NEWS:  July 31, 2017
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Bird’s Eye View of the News

Atila Sinke Guimarães
VATICAN’S NEW STEP TOWARD ORDAINING WOMEN  –   The Congregation for Divine Worship authorized a religious woman to celebrate a marriage. Indeed, on July 20, 2017, Sister Pierrette Thiffault from the village Lorainville in the region of Québec, Canada, replaced the priest and united Cindy and David in marriage in that parish church.

sister Thiffault

Sister Thiffault poses after setting the precedent; below, since 1984 she has been performing baptisms

sister Thiffault administers baptism to an infant
Sr. Thiffault belongs to the Order of the Sisters of Providence and has exercised the role of Catechism teacher for a long time. David, the groom of the marriage service she recently performed, had been one of her students since he was five years old. Later, due to the lack of priests, she received from the local religious authorities the role to fulfill some of the priest’s duties in the parish of Moffet.

According to the press, Bishop Dorylas Moreau of Rouyn-Noranda called Sr. Thiffault and asked her to celebrate that marriage. At first she refused, arguing she had no orders and that she could not do so without special permission from the Holy See. After due request by the Bishop, the authorization came in a letter dated May 23, 2017, from the Congregation for Divine Worship and the Discipline of the Sacraments, whose prefect is Card. Robert Sarah, normally presented by the media as a lion of conservatism.

The celebration of the wedding by Sr. Thiffault raised many reactions in the public, which obliged the Diocese to issue a note by its General Vicar, Gilles Chauvain. The note read: “In the Catholic Church this presidency [of a marriage] is exercised only by a priest, but there can be exceptions, and what happed today is one of them.” (Radio Canada, July 20, 2017)

An exception contemplated in the New Code

When we go to investigate what the 1983 Code of Canon Law says on the topic, we read:

Canon 1112 - § 1: “Where there is lack of priests and deacons, the diocesan Bishop can delegate lay persons to assist at marriages, with the previous favorable vote of the Conference of Bishops and after he has obtained the permission of the Holy See.”

Someone may, then, ask: Did the Canadian Bishops authorize this type of exception? The answer: Yes, they did. On September 16, 1983, the Canadian Episcopal Conference approved a decree allowing for lay people to witness marriages in all Dioceses of Canada. (cf. Canon Law Society of America, New Commentary on the Code of Canon Law, New York, NY: 2000, p. 1332)

Analyzing this canon, commentators can securely affirm that, once the Bishops’ Conference issues permission and the Bishop requests and receives approval of the Holy See, he can choose any lay person he deems appropriate, man or woman, in order to witness the marriage in the name of the Church.

The tasks this person can undertake may be even more extended than those reported by the press in the case of Sr. Thiffault. For the reader to evaluate them, I transcribe here the comments of the Canon Law Society of America on canon 1112:

“Care should be exercised in selecting lay people to assist at marriages. They should possess both the personal qualities that make them suitable for this task and the ability to provide appropriate pre-marital instruction to couples and to perform the liturgical rites fittingly. At the wedding itself, the lay delegate presides at the liturgy of the word during which he or she may preach and ask for and receive the spouses’ consent.” (ibid.)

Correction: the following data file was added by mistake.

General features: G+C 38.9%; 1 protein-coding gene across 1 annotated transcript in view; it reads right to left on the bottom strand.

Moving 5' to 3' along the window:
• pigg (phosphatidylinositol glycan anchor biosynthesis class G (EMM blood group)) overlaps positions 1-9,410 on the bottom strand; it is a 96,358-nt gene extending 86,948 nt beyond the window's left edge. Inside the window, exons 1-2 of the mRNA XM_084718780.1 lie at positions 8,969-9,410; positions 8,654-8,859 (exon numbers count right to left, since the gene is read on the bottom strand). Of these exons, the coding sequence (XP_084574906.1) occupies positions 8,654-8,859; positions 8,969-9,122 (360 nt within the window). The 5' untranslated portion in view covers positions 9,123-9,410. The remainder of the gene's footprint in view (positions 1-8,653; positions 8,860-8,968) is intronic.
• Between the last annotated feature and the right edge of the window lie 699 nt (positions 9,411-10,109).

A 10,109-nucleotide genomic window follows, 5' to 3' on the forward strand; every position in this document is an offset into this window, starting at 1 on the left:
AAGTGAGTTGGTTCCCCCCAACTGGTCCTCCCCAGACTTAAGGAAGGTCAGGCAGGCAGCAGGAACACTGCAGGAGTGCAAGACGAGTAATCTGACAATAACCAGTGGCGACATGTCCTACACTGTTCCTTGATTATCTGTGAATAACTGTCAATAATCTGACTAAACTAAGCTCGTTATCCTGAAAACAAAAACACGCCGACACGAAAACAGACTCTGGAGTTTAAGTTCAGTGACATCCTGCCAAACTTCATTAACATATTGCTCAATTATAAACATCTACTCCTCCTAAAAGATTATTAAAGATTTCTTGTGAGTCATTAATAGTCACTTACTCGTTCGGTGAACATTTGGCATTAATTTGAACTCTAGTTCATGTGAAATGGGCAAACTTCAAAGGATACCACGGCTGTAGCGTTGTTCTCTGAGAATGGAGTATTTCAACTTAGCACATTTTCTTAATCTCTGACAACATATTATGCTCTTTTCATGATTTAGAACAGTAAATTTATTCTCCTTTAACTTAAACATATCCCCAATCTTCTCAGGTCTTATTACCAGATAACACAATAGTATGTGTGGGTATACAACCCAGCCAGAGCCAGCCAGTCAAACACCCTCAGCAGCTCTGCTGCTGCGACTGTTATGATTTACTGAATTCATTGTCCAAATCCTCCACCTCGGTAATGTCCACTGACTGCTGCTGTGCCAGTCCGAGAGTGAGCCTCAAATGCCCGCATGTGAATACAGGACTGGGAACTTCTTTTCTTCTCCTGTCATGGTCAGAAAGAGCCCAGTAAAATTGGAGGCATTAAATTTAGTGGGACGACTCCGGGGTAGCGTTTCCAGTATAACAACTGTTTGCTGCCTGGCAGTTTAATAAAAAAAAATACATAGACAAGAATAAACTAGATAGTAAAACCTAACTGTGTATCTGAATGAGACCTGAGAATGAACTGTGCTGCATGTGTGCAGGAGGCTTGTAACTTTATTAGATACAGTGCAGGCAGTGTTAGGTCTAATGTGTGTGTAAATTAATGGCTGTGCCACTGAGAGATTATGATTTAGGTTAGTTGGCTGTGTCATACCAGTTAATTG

Bishop Moreau with female ministers serving at a novus ordo mass

Bishop Dorylas Moreau encourages
women ministers at his Masses

So, besides what the media reported about what Sr. Thiffault did, she could also have delivered a sermon to the wedding couple as she witnessed their marriage.

Let me remind my reader that the Code of Canon Law of 1917 only allowed Bishops and priests to celebrate marriages (cf. can 1094-1096).

It was the Code of Canon Law of 1983 that opened the door for the exception we see being put into practice today in Canada.

Therefore, I advise those who blame Bishop Moreau of Rouyn-Noranda or Card. Sarah of the Congregation of the Divine Worship for what took place in Canada to dig a bit deeper in their analysis. The exception of having a woman celebrating a marriage was present in the actual text of canon 1112 of the New Code, which was initiated by Paul VI and sanctioned and promulgated by John Paul II in 1983.

What raised the indignation of many who read about Sr. Thiffault officiating at a marriage were the new principles that oriented the New Code of Canon Law, which are none other than the progressivist principles that inspired Vatican II.

Opening doors for deaconesses

The case of Sr. Thiffault is, nonetheless, very important because it is a first precedent, officially permitted by the Holy See, allowing a woman to replace the priest in his ministerial role of effecting the Sacrament of marriage. Besides being able to administer Baptism, being a Eucharist minister and delivering a sermon, now a woman is also authorized to witness the Sacrament of marriage.

This case of Sr. Thiffault seems to have been sanctioned to take another step toward the ordination of women as deacons, a question that was re-opened more than one year ago when Francis established a commission to study this possibility.

The words of Sr. Thiffault travel in the same direction. Commenting to the press about the precedent she set in administering the Sacrament of marriage, she said: “This a great service rendered to the Church and to me. It represents an openness toward women in our milieu and also in the Diocese.”

She was right. It is a gigantic step toward introducing women deacons and, then, women priests.


Blason de Charlemagne
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